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Health Educ Res. 2000 Aug;15(4):423-34.

Subtypes of precontemplating smokers defined by different long-term plans to change their smoking behavior.

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  • 1Department of Clinical and Health Psychology, Leiden University, The Netherlands.

Abstract

Many smokers are not motivated to quit smoking. In the Stages of Change model these smokers are called precontemplators. When developing interventions designed to motivate these smokers to quit, it is of importance to know whether this group is homogeneous or not. In the present study, different groups of precontemplators were distinguished according to their long-term quitting smoking plan: 861 precontemplators were asked to indicate the one plan that best fitted their own plans with regard to their smoking behavior: (1) planning to never quit and not planning to cut down (n = 194), (2) planning to never quit but planning to cut down (n = 186), (3) planning to quit somewhere in the future but not within the next 5 years (n = 290), (4) planning to quit within the next 5 years (n = 136) and (5) planning to quit within the next year but not within the next 6 months (n = 54). These groups of smokers were compared on several variables cross-sectionally and longitudinally. The results indicate that the psychological factors that will have to be targeted in smoking cessation interventions in efforts to motivate smokers to quit could be assessed reliably in precontemplators. Furthermore, precontemplators with different quitting plans differed on several cognitive variables and the quitting plans at pre-test were predictive of quitting activity after 7 months. Precontemplators who received self-help smoking cessation materials made forward changes in quitting plans and these changes seemed to follow a certain order. Forward changes in plans were differentially related to positive outcome expectations, to self-efficacy expectations depending on the quitting plan and not to changes in negative outcomes. The present study is one step in mapping the psychology of low motivation to change behavior.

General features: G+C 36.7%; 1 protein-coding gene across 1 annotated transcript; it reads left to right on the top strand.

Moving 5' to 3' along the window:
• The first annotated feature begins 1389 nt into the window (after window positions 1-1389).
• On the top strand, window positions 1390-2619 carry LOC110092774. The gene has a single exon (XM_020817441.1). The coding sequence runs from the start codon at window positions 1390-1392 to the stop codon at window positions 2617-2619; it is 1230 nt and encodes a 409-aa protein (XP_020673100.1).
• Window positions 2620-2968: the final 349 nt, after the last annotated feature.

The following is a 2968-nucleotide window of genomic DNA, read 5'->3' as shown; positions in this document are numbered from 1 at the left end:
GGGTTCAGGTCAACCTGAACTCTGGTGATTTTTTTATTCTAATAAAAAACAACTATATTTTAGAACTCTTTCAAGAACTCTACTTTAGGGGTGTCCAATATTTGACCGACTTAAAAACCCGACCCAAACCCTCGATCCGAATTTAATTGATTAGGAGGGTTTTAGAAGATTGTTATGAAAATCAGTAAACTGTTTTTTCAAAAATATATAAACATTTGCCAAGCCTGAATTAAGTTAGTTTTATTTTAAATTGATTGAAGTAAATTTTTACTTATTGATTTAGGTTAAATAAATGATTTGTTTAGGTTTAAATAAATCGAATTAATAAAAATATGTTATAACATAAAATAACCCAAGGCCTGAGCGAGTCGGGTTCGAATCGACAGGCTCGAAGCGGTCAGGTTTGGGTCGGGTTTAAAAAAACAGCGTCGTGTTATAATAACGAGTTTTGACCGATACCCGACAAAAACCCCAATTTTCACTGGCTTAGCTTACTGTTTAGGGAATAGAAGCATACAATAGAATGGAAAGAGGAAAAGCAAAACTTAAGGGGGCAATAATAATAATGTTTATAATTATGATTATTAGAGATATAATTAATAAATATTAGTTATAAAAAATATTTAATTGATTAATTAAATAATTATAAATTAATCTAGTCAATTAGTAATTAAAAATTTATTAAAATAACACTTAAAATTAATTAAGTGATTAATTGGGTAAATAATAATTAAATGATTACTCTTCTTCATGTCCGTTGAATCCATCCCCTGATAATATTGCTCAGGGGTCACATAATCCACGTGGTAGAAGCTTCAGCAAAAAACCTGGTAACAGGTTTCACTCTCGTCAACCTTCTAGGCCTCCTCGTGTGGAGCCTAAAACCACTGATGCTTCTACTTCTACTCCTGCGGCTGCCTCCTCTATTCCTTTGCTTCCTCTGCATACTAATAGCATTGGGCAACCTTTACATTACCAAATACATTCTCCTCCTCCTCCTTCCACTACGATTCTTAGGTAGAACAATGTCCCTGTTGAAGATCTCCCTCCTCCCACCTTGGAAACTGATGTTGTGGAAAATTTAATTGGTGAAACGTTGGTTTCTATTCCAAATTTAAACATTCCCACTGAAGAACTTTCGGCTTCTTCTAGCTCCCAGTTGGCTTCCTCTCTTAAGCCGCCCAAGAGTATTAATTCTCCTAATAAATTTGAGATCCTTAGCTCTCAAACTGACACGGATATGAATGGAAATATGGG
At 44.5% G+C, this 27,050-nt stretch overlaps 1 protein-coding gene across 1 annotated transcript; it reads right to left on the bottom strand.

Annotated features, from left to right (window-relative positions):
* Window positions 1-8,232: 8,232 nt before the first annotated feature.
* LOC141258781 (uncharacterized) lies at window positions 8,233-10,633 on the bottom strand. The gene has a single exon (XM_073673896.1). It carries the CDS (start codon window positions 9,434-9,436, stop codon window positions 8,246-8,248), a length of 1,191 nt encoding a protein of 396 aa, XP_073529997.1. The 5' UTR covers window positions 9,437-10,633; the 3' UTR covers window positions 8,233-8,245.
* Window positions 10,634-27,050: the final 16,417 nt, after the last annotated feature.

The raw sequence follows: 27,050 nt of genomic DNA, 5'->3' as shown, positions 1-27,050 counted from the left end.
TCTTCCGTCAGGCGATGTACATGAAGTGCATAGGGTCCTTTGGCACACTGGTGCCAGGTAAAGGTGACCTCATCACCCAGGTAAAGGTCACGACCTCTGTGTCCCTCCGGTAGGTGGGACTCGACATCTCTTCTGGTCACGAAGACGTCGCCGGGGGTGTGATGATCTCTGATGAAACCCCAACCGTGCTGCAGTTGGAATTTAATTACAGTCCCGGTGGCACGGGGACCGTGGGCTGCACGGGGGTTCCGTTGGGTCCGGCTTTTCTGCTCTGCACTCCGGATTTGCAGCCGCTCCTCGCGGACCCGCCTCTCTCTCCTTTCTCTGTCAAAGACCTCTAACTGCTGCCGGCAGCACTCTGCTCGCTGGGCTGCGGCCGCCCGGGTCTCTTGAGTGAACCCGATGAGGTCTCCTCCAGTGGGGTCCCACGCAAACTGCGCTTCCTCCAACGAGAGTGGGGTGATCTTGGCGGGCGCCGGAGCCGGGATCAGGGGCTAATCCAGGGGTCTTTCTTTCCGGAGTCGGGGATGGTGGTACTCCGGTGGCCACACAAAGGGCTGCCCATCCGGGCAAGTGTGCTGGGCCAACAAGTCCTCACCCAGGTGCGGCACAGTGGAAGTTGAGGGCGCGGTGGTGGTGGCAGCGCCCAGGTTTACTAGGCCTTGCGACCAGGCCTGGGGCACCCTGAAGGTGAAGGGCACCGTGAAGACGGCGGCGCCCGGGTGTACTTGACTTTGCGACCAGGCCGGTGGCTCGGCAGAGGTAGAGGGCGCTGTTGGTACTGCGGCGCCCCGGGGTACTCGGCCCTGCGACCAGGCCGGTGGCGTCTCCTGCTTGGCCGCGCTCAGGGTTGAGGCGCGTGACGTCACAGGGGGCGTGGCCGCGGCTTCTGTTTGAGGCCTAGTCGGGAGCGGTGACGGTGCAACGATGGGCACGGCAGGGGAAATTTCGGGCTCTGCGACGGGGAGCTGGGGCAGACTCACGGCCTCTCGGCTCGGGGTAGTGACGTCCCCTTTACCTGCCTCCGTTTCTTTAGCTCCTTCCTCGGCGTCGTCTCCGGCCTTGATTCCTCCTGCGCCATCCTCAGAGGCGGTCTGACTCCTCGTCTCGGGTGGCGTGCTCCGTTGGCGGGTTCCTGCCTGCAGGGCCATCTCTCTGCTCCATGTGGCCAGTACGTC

PMID:
11066460
[PubMed - indexed for MEDLINE]
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